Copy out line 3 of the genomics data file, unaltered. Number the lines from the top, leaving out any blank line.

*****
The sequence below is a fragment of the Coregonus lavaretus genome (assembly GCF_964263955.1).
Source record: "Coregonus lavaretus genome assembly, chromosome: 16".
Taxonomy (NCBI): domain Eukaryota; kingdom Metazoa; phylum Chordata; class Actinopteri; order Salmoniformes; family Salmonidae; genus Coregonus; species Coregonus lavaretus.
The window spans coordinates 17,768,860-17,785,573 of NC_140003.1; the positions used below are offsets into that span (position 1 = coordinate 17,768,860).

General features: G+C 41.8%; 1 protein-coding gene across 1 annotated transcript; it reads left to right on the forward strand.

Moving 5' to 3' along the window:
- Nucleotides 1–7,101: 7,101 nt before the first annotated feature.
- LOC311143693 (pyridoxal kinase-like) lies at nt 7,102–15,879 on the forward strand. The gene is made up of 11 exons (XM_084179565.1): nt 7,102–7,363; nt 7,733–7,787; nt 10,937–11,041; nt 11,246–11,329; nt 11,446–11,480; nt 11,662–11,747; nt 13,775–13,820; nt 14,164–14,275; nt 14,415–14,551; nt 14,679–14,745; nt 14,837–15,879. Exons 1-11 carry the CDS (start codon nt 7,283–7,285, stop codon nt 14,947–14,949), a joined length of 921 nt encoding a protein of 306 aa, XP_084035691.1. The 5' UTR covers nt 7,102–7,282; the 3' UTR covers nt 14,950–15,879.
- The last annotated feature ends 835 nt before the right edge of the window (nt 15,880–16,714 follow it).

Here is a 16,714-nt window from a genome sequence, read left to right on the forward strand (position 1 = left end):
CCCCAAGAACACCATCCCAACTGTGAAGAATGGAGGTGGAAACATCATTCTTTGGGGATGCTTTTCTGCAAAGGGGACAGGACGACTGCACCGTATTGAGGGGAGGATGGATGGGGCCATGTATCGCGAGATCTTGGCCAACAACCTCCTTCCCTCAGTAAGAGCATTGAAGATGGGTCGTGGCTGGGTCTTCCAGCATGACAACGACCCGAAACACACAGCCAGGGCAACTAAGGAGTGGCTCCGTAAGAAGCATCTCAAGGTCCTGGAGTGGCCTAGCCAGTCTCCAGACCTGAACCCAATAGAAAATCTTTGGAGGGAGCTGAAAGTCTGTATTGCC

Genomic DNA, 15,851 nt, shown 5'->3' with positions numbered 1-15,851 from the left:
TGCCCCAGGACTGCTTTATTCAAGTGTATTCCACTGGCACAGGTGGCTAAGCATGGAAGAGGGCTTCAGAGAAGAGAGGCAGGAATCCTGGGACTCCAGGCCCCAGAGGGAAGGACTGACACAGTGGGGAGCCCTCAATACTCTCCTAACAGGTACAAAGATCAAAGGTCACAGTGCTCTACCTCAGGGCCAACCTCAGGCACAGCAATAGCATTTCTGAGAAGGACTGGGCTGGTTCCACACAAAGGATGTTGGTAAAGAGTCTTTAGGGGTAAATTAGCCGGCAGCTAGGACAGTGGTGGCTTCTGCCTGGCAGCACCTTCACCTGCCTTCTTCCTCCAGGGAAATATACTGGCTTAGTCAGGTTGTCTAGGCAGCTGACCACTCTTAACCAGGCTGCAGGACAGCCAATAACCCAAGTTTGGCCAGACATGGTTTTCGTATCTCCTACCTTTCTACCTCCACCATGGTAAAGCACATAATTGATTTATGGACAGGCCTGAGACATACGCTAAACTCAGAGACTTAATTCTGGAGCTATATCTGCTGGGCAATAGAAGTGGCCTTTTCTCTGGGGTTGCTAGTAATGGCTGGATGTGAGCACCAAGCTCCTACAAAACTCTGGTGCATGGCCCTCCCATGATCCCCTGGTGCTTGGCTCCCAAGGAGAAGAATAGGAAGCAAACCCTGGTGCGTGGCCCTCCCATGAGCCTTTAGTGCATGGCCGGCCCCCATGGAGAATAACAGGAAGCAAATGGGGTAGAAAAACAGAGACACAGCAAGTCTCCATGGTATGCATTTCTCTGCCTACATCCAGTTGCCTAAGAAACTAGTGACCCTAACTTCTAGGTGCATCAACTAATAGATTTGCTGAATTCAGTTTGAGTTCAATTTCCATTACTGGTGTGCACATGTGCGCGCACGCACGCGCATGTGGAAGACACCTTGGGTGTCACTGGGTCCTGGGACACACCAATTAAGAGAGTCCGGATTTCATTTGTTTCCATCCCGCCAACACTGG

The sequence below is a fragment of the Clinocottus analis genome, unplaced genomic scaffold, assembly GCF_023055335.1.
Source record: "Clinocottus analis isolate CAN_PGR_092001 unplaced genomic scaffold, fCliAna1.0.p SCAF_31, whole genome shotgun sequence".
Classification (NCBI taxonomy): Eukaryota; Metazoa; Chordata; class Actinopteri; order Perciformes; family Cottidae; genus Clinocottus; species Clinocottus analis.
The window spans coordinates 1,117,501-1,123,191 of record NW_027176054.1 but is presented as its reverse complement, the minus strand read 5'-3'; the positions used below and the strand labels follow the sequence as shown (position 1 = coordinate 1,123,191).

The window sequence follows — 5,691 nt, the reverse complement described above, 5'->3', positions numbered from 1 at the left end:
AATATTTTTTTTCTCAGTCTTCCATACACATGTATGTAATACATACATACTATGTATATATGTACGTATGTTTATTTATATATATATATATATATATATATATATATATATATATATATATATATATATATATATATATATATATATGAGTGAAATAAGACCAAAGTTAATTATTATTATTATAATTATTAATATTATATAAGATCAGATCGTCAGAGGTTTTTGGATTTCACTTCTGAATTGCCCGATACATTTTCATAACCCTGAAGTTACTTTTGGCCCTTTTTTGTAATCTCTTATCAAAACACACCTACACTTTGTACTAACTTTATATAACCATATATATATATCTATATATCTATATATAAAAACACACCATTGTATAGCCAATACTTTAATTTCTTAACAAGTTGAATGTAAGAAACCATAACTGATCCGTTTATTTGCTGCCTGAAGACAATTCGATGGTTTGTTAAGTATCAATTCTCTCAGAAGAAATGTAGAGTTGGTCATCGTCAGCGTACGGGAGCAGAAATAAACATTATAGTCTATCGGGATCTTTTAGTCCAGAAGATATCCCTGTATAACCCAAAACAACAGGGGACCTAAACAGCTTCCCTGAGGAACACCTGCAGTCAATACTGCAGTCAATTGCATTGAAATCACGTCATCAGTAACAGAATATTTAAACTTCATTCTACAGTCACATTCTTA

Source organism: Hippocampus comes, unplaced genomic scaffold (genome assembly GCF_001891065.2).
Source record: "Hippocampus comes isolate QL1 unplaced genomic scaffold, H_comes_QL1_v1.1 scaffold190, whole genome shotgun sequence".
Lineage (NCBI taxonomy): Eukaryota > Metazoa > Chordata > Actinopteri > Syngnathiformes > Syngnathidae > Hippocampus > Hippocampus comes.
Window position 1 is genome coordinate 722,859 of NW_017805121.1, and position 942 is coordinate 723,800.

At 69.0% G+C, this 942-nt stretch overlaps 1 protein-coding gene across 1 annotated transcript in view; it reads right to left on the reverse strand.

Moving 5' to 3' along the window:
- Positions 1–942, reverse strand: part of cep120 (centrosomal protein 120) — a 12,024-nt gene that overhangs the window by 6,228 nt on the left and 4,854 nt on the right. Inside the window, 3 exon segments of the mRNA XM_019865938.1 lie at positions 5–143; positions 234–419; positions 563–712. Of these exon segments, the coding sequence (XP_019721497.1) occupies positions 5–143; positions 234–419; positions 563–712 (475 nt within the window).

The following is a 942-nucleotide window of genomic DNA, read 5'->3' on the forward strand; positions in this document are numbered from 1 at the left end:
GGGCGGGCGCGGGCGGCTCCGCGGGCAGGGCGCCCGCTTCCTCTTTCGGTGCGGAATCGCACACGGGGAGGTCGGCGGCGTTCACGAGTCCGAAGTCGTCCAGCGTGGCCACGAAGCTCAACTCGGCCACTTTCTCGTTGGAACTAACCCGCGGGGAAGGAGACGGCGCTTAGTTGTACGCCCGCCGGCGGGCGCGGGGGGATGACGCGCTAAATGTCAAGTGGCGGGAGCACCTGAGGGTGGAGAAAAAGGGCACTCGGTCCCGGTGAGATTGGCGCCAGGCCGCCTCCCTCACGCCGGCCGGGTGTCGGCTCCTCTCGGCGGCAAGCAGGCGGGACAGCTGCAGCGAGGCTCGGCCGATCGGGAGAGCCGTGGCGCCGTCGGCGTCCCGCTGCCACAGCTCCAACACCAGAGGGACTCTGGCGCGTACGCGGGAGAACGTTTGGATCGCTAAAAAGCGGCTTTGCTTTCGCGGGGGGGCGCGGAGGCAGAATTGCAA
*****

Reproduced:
Taxonomy (NCBI): domain Eukaryota; kingdom Metazoa; phylum Chordata; class Actinopteri; order Salmoniformes; family Salmonidae; genus Coregonus; species Coregonus lavaretus.